Monday, April 3, 2017

Risks of graphomania; the truth about publishing

For your information and entertainment, we present a scene from the British comedy Peep Show, Season 8, Episode 2: "Business Secrets of the Pharaohs." In the following exchange, roommates Jeremy and Mark are discussing Mark's manic, up-all-night habits as a first-time author. Jeremy is concerned in a minimally-invested sort of way, whereas Mark is delusionally confident that his book is going very well indeed.
Mark: I've done 6,000 words since 6 PM.
Jeremy: Yeah, I know. You type like you're trying to massacre imaginary ants swarming your keyboard. 
Mark: I've had seven black coffees and I feel like I'm really nailing it. 
Jeremy: Mark, you're in caps. It looks like you've been in caps for a few hours.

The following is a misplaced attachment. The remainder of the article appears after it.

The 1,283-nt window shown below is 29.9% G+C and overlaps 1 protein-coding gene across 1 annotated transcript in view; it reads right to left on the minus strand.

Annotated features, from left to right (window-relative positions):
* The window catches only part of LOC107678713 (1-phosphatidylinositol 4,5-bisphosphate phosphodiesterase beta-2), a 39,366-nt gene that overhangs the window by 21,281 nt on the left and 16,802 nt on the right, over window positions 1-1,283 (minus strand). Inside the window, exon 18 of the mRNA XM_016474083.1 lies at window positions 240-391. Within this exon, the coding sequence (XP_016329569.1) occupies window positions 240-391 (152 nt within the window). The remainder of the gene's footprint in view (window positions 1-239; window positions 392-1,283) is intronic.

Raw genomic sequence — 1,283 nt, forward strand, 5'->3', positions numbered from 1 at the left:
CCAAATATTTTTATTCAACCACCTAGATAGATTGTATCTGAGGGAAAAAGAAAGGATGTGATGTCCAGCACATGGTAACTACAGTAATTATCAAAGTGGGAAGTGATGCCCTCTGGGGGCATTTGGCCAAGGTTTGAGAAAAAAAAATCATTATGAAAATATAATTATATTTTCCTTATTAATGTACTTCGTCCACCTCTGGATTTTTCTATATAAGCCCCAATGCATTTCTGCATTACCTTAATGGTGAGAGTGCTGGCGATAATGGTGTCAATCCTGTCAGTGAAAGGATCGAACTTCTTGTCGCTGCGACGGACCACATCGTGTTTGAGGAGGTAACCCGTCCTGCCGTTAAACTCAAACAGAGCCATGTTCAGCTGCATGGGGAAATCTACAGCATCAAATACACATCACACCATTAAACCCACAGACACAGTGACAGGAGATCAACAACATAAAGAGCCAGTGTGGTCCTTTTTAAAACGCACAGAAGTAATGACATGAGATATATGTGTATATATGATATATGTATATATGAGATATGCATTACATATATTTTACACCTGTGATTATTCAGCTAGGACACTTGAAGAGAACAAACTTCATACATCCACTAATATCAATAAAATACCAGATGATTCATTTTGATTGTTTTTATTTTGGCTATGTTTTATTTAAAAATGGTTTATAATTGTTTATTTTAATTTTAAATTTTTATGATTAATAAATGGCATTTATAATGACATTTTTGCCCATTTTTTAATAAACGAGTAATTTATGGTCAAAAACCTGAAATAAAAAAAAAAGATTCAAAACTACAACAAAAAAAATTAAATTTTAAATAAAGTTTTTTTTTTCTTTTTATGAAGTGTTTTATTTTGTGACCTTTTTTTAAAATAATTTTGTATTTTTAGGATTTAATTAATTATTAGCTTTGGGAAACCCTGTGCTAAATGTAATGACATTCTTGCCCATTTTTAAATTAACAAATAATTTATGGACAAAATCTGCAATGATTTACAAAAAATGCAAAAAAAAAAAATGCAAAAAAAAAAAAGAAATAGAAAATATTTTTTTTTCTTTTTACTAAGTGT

Mark: Caps still count! I've just drawn an irresistible comparison between Mentuhotep V and Branson. I'm thinking of drawing Branson as a hieroglyph. What do you think?  
Jeremy: I think maybe you should get quite a lot of sleep. 
Mark: I just need to hit a thousand more words, then a spell-check, then I'm done. 
Jeremy: Ah, don't worry about the spell-check, dude. 
Mark: You don't think?  
Jeremy: No. They'll have a big spellchecker with all the latest words. That's what publishers are these days: spellcheckers who take you out for lunch.  
Jeremy: (thinking to himself) "Yeah, keep killing those ants, Charles Dickens."
There is much which is inarguably true in this comic back-and-forth. For one thing, we all know a Dickens. (Don't be a Dickens.) For another, publishers themselves would generally agree that they are really nothing more than elaborate spell-check services with a penchant for expensed lunch-hour indulgence in martinis and club sandwiches. Truth in art.

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